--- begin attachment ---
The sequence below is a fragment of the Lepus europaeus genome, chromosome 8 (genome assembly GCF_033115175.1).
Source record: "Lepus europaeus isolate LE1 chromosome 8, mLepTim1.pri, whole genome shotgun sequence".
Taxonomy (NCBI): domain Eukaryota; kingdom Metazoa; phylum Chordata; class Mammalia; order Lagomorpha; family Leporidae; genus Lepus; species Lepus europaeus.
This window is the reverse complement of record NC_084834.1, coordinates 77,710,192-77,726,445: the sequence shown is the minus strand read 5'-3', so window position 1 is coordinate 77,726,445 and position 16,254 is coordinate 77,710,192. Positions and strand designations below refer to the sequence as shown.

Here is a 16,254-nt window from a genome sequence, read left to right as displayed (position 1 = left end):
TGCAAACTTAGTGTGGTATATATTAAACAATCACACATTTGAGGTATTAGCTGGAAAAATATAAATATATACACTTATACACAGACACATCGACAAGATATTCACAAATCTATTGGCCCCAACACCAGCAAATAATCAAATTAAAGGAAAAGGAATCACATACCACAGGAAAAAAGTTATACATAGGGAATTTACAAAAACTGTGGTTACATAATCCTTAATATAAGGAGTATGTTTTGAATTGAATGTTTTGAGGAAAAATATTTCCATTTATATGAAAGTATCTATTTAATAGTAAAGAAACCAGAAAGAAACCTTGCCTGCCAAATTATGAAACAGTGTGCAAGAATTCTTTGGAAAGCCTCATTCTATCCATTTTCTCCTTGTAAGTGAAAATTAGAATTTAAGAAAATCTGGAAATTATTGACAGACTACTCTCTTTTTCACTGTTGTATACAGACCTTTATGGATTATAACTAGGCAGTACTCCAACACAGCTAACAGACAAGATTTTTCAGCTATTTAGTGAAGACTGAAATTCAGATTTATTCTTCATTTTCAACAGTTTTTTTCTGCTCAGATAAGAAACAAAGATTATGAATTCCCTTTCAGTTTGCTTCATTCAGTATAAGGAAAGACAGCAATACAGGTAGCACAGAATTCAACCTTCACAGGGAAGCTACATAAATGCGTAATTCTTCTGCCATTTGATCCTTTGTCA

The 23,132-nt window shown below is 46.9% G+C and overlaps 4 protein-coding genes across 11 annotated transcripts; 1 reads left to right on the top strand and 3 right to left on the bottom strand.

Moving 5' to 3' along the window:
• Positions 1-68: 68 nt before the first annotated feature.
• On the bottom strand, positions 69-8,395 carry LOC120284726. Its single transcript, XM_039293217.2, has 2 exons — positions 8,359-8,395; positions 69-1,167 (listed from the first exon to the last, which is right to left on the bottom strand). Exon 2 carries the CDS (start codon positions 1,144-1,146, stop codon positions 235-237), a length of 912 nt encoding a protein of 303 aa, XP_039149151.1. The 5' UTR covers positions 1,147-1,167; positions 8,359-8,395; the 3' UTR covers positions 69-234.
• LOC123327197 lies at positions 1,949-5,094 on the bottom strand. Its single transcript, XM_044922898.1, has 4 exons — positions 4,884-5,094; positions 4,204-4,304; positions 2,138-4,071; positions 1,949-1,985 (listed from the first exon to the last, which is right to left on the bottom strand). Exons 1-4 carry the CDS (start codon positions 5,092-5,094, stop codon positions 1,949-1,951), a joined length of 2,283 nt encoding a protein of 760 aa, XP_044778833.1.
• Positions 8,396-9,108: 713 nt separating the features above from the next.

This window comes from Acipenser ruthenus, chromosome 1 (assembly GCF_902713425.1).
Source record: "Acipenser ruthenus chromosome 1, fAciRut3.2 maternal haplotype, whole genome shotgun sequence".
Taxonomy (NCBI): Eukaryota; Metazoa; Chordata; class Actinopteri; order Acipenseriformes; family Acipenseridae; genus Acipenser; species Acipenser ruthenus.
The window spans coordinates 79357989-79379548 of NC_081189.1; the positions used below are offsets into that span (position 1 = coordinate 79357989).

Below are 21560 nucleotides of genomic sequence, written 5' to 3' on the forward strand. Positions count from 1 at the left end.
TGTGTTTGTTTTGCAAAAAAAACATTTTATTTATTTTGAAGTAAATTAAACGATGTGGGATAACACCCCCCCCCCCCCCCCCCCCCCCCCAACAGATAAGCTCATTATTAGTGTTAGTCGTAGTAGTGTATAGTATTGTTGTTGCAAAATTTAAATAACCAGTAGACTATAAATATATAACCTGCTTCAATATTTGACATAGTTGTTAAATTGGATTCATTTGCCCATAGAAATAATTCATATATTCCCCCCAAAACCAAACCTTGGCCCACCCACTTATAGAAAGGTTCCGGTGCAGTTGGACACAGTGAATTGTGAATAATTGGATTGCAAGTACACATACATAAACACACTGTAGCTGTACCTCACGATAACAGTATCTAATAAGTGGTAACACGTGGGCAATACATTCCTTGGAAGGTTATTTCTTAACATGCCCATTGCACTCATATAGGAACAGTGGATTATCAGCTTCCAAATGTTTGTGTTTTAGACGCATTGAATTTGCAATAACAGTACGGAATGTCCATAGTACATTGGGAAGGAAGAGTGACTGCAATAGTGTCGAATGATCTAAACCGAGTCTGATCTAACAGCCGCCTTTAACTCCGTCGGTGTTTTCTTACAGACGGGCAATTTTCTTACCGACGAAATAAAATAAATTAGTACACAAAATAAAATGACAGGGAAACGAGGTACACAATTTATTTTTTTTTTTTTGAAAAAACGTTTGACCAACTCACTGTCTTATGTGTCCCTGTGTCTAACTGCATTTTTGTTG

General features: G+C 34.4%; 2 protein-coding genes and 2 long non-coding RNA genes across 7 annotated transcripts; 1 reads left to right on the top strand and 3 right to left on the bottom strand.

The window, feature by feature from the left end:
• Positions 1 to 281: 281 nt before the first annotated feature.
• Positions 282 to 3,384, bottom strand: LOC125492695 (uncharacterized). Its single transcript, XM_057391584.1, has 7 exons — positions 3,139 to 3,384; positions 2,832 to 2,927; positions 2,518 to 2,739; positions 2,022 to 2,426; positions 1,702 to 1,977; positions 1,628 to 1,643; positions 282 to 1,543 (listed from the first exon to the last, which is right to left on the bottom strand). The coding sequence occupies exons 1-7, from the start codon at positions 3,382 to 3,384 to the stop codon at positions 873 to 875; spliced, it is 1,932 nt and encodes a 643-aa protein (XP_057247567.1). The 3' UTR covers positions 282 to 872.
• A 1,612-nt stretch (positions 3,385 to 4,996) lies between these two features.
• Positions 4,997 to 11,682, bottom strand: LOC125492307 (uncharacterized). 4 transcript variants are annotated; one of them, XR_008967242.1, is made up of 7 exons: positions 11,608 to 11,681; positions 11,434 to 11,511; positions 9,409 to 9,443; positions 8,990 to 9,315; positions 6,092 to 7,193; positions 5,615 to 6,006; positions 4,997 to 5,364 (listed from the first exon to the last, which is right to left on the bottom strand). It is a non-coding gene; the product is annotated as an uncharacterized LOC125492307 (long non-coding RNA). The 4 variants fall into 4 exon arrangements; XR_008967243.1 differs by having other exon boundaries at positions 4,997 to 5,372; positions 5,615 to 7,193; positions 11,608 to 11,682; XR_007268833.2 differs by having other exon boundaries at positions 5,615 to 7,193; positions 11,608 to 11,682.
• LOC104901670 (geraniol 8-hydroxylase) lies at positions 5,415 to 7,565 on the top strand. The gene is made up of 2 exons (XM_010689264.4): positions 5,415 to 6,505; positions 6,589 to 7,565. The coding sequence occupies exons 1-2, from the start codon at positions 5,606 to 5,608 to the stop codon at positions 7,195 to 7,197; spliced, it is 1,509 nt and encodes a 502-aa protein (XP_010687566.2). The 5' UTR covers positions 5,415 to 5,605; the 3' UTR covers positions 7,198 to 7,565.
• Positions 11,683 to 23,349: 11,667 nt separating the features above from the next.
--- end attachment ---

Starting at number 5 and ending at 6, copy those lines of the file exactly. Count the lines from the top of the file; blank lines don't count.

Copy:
Here is a 16,254-nt window from a genome sequence, read left to right as displayed (position 1 = left end):
TGCAAACTTAGTGTGGTATATATTAAACAATCACACATTTGAGGTATTAGCTGGAAAAATATAAATATATACACTTATACACAGACACATCGACAAGATATTCACAAATCTATTGGCCCCAACACCAGCAAATAATCAAATTAAAGGAAAAGGAATCACATACCACAGGAAAAAAGTTATACATAGGGAATTTACAAAAACTGTGGTTACATAATCCTTAATATAAGGAGTATGTTTTGAATTGAATGTTTTGAGGAAAAATATTTCCATTTATATGAAAGTATCTATTTAATAGTAAAGAAACCAGAAAGAAACCTTGCCTGCCAAATTATGAAACAGTGTGCAAGAATTCTTTGGAAAGCCTCATTCTATCCATTTTCTCCTTGTAAGTGAAAATTAGAATTTAAGAAAATCTGGAAATTATTGACAGACTACTCTCTTTTTCACTGTTGTATACAGACCTTTATGGATTATAACTAGGCAGTACTCCAACACAGCTAACAGACAAGATTTTTCAGCTATTTAGTGAAGACTGAAATTCAGATTTATTCTTCATTTTCAACAGTTTTTTTCTGCTCAGATAAGAAACAAAGATTATGAATTCCCTTTCAGTTTGCTTCATTCAGTATAAGGAAAGACAGCAATACAGGTAGCACAGAATTCAACCTTCACAGGGAAGCTACATAAATGCGTAATTCTTCTGCCATTTGATCCTTTGTCA